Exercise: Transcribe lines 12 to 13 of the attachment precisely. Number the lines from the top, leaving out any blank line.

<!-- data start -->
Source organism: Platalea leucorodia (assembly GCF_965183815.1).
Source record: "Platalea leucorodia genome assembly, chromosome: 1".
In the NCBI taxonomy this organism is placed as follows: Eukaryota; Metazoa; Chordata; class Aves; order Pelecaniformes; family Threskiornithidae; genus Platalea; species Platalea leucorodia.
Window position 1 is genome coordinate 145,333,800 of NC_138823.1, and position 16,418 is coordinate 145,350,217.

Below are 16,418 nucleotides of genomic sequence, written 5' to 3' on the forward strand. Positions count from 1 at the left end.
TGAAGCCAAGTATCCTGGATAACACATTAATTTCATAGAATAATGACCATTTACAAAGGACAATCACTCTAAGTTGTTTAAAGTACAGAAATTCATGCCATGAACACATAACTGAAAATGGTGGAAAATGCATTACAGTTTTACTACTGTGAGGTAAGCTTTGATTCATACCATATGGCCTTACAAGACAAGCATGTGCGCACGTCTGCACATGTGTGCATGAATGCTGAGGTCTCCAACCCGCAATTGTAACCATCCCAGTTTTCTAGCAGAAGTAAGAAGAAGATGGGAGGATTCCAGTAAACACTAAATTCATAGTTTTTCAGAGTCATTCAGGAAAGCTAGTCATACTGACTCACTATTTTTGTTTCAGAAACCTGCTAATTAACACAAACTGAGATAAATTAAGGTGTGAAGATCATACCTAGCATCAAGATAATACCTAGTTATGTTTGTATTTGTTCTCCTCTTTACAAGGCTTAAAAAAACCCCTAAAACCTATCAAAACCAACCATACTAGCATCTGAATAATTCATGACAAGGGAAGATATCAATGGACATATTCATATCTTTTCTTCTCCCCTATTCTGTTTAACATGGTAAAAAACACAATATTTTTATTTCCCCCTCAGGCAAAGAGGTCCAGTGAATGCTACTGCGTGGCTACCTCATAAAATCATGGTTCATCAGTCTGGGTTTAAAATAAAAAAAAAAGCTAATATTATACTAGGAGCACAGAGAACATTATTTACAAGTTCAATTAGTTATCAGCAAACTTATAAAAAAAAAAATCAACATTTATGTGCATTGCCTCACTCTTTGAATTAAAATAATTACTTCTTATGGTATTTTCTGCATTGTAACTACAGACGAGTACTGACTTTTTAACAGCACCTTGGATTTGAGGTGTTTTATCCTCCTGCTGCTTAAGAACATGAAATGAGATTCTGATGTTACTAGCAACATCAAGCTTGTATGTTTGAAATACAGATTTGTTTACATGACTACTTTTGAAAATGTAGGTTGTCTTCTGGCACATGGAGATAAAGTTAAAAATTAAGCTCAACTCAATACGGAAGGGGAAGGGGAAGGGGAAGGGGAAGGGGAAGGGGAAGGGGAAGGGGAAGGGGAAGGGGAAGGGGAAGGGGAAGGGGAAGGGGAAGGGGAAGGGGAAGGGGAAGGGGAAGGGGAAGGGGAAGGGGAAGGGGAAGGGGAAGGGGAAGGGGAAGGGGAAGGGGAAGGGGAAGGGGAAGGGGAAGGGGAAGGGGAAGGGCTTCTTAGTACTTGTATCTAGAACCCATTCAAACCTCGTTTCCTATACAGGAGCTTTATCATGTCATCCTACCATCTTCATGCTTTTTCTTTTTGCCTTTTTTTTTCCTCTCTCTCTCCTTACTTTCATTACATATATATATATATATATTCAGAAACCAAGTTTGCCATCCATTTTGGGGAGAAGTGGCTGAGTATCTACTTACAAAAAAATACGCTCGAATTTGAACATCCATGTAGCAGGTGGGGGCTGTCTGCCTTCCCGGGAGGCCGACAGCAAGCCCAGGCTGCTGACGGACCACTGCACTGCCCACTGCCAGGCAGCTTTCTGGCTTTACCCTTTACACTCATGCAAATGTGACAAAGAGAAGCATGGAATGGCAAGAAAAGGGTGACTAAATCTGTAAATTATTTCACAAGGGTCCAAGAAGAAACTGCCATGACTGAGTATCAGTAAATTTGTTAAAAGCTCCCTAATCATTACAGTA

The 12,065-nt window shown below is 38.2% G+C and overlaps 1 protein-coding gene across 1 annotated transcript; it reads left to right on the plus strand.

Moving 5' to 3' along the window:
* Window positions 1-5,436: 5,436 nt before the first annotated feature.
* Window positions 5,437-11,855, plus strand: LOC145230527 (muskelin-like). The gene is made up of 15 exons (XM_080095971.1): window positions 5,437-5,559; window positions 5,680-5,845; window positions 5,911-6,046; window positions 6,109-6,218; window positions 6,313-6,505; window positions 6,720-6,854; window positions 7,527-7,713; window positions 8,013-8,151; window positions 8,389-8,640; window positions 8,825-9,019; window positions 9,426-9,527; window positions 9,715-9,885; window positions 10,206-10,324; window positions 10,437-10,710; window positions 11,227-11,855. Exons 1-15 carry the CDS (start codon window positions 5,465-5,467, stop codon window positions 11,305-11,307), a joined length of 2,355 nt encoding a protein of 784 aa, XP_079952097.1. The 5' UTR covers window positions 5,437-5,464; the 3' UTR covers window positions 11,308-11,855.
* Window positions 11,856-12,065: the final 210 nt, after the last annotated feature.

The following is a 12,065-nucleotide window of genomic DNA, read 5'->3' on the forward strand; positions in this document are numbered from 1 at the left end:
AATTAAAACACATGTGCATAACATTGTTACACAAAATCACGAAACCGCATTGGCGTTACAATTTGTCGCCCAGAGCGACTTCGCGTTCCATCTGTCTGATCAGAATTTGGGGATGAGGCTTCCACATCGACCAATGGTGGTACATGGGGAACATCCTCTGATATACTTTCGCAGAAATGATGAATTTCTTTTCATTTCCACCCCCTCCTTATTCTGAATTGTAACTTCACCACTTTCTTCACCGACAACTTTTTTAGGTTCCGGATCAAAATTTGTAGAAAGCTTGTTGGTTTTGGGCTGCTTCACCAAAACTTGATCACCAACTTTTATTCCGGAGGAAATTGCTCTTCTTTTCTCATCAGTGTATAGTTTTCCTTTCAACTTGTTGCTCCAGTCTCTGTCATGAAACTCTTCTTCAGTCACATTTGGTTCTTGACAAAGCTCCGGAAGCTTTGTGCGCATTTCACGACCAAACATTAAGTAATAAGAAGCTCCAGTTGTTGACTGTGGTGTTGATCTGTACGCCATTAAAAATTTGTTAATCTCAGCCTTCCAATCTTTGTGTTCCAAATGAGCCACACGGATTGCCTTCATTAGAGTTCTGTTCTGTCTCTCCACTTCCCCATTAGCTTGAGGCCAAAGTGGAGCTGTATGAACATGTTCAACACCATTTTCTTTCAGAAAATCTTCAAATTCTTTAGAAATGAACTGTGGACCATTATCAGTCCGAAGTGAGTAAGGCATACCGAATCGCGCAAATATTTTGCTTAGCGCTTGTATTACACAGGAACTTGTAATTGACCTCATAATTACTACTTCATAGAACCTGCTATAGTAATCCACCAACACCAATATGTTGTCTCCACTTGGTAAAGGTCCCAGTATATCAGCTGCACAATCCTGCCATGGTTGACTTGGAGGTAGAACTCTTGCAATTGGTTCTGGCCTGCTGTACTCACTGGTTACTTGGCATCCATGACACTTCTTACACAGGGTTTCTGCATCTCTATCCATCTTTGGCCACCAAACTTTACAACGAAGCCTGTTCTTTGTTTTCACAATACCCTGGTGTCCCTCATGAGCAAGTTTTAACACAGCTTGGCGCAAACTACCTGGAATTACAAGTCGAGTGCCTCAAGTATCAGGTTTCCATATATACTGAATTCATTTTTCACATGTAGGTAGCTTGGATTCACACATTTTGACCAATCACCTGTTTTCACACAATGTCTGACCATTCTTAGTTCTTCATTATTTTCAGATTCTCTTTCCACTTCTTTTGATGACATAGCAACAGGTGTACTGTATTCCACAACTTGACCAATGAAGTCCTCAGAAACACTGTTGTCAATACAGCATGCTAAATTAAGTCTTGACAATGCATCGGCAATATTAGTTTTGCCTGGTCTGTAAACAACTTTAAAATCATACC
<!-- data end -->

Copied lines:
The following is a 12,065-nucleotide window of genomic DNA, read 5'->3' on the forward strand; positions in this document are numbered from 1 at the left end:
AATTAAAACACATGTGCATAACATTGTTACACAAAATCACGAAACCGCATTGGCGTTACAATTTGTCGCCCAGAGCGACTTCGCGTTCCATCTGTCTGATCAGAATTTGGGGATGAGGCTTCCACATCGACCAATGGTGGTACATGGGGAACATCCTCTGATATACTTTCGCAGAAATGATGAATTTCTTTTCATTTCCACCCCCTCCTTATTCTGAATTGTAACTTCACCACTTTCTTCACCGACAACTTTTTTAGGTTCCGGATCAAAATTTGTAGAAAGCTTGTTGGTTTTGGGCTGCTTCACCAAAACTTGATCACCAACTTTTATTCCGGAGGAAATTGCTCTTCTTTTCTCATCAGTGTATAGTTTTCCTTTCAACTTGTTGCTCCAGTCTCTGTCATGAAACTCTTCTTCAGTCACATTTGGTTCTTGACAAAGCTCCGGAAGCTTTGTGCGCATTTCACGACCAAACATTAAGTAATAAGAAGCTCCAGTTGTTGACTGTGGTGTTGATCTGTACGCCATTAAAAATTTGTTAATCTCAGCCTTCCAATCTTTGTGTTCCAAATGAGCCACACGGATTGCCTTCATTAGAGTTCTGTTCTGTCTCTCCACTTCCCCATTAGCTTGAGGCCAAAGTGGAGCTGTATGAACATGTTCAACACCATTTTCTTTCAGAAAATCTTCAAATTCTTTAGAAATGAACTGTGGACCATTATCAGTCCGAAGTGAGTAAGGCATACCGAATCGCGCAAATATTTTGCTTAGCGCTTGTATTACACAGGAACTTGTAATTGACCTCATAATTACTACTTCATAGAACCTGCTATAGTAATCCACCAACACCAATATGTTGTCTCCACTTGGTAAAGGTCCCAGTATATCAGCTGCACAATCCTGCCATGGTTGACTTGGAGGTAGAACTCTTGCAATTGGTTCTGGCCTGCTGTACTCACTGGTTACTTGGCATCCATGACACTTCTTACACAGGGTTTCTGCATCTCTATCCATCTTTGGCCACCAAACTTTACAACGAAGCCTGTTCTTTGTTTTCACAATACCCTGGTGTCCCTCATGAGCAAGTTTTAACACAGCTTGGCGCAAACTACCTGGAATTACAAGTCGAGTGCCTCAAGTATCAGGTTTCCATATATACTGAATTCATTTTTCACATGTAGGTAGCTTGGATTCACACATTTTGACCAATCACCTGTTTTCACACAATGTCTGACCATTCTTAGTTCTTCATTATTTTCAGATTCTCTTTCCACTTCTTTTGATGACATAGCAACAGGTGTACTGTATTCCACAACTTGACCAATGAAGTCCTCAGAAACACTGTTGTCAATACAGCATGCTAAATTAAGTCTTGACAATGCATCGGCAATATTAGTTTTGCCTGGTCTGTAAACAACTTTAAAATCATACC